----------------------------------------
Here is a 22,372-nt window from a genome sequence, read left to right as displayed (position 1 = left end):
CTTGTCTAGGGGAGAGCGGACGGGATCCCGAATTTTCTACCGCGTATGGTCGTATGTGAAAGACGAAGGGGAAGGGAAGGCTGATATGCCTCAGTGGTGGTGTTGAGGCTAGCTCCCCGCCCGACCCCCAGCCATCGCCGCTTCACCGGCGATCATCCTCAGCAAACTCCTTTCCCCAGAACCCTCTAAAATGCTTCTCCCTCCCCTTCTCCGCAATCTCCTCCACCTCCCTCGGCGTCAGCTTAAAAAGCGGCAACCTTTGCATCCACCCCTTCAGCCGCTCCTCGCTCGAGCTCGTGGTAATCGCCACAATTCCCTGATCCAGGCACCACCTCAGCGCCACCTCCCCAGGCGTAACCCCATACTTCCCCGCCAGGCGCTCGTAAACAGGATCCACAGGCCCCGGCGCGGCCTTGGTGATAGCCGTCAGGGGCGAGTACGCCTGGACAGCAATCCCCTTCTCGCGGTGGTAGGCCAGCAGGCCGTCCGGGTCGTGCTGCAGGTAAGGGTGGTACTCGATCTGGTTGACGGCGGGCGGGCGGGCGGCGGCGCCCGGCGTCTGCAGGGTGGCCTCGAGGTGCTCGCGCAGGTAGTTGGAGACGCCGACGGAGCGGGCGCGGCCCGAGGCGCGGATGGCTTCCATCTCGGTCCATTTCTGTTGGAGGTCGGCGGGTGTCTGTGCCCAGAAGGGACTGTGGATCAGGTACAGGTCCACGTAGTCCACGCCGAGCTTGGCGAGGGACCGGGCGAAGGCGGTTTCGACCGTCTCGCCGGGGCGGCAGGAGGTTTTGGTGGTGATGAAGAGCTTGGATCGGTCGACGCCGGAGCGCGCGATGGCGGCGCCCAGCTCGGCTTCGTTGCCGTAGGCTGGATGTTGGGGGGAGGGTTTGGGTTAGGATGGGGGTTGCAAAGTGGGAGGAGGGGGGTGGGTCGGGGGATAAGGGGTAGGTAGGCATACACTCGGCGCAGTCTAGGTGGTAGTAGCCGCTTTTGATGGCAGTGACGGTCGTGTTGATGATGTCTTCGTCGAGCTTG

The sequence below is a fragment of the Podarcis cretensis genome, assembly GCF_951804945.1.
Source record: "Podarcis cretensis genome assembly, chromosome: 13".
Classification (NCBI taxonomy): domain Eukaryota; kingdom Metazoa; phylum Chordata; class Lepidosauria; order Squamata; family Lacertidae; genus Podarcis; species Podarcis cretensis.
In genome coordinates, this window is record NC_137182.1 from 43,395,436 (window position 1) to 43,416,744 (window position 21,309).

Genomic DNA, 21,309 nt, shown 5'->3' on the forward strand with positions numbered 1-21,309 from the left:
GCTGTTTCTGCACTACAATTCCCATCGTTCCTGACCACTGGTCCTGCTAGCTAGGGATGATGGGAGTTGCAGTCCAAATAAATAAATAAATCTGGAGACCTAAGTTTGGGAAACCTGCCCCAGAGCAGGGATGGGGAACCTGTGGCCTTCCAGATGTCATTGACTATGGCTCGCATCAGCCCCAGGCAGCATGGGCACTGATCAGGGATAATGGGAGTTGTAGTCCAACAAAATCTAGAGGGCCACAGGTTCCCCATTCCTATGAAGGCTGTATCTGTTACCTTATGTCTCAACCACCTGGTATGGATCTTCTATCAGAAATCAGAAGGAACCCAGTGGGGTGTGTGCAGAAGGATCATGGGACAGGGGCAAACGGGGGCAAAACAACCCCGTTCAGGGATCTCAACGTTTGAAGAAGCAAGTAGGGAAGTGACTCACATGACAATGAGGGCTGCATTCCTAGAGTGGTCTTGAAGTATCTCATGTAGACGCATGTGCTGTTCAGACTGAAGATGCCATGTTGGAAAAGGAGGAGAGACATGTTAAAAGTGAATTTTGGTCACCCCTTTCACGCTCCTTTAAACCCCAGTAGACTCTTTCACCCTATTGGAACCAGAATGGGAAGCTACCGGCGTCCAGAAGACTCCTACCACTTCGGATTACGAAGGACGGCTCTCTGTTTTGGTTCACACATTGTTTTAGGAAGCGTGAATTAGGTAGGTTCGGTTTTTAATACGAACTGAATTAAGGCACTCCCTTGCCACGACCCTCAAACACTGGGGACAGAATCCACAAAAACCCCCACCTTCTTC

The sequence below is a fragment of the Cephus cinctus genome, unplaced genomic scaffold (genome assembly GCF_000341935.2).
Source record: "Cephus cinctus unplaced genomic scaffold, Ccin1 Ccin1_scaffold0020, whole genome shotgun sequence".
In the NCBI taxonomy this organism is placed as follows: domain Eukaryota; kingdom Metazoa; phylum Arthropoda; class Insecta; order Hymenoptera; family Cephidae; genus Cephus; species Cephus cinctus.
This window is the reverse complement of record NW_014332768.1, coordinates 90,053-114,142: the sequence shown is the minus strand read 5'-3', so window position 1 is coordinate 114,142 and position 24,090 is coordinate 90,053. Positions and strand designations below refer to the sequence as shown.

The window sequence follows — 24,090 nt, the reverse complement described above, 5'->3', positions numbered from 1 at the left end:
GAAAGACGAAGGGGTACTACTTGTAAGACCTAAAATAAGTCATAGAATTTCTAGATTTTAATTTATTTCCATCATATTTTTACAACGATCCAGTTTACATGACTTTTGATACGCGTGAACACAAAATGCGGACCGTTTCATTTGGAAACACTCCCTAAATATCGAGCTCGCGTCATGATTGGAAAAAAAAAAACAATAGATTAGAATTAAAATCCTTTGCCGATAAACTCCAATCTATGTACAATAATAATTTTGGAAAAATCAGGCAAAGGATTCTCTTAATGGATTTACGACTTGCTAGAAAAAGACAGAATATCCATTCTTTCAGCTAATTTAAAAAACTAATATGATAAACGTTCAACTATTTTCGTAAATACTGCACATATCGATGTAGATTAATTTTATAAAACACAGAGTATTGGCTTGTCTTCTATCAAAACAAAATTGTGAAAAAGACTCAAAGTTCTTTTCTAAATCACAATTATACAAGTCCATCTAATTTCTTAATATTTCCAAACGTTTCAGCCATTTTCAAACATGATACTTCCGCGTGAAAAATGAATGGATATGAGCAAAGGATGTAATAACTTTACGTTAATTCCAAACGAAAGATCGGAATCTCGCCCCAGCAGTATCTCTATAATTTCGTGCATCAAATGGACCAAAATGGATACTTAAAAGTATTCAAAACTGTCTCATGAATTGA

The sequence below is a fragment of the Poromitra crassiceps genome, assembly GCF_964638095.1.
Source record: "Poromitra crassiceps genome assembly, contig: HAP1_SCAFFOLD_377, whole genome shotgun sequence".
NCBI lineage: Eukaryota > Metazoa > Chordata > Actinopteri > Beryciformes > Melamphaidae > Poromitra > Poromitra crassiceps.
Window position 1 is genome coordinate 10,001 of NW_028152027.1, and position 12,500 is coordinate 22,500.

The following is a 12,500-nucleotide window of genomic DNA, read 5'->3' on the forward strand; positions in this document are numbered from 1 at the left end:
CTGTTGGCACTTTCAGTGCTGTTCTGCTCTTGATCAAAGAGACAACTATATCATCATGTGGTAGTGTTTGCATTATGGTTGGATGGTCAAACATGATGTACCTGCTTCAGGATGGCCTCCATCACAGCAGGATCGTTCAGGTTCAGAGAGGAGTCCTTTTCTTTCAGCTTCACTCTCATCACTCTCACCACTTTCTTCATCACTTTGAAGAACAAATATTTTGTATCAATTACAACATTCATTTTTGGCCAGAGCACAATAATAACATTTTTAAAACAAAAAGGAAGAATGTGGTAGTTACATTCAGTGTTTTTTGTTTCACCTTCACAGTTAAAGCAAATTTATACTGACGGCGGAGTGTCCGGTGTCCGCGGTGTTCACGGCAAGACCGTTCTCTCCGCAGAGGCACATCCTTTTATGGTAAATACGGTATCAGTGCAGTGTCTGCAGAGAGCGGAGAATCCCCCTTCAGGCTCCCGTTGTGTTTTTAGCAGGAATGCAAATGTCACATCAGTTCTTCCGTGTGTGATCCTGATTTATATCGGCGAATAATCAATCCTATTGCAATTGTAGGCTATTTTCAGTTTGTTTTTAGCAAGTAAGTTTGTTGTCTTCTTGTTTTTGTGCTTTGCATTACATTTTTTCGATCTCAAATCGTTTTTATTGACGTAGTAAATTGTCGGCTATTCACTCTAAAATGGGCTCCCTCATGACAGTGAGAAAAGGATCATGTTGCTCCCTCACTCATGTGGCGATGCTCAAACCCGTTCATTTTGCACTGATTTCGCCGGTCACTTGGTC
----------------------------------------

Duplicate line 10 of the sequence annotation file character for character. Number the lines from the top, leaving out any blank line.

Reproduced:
Source record: "Cephus cinctus unplaced genomic scaffold, Ccin1 Ccin1_scaffold0020, whole genome shotgun sequence".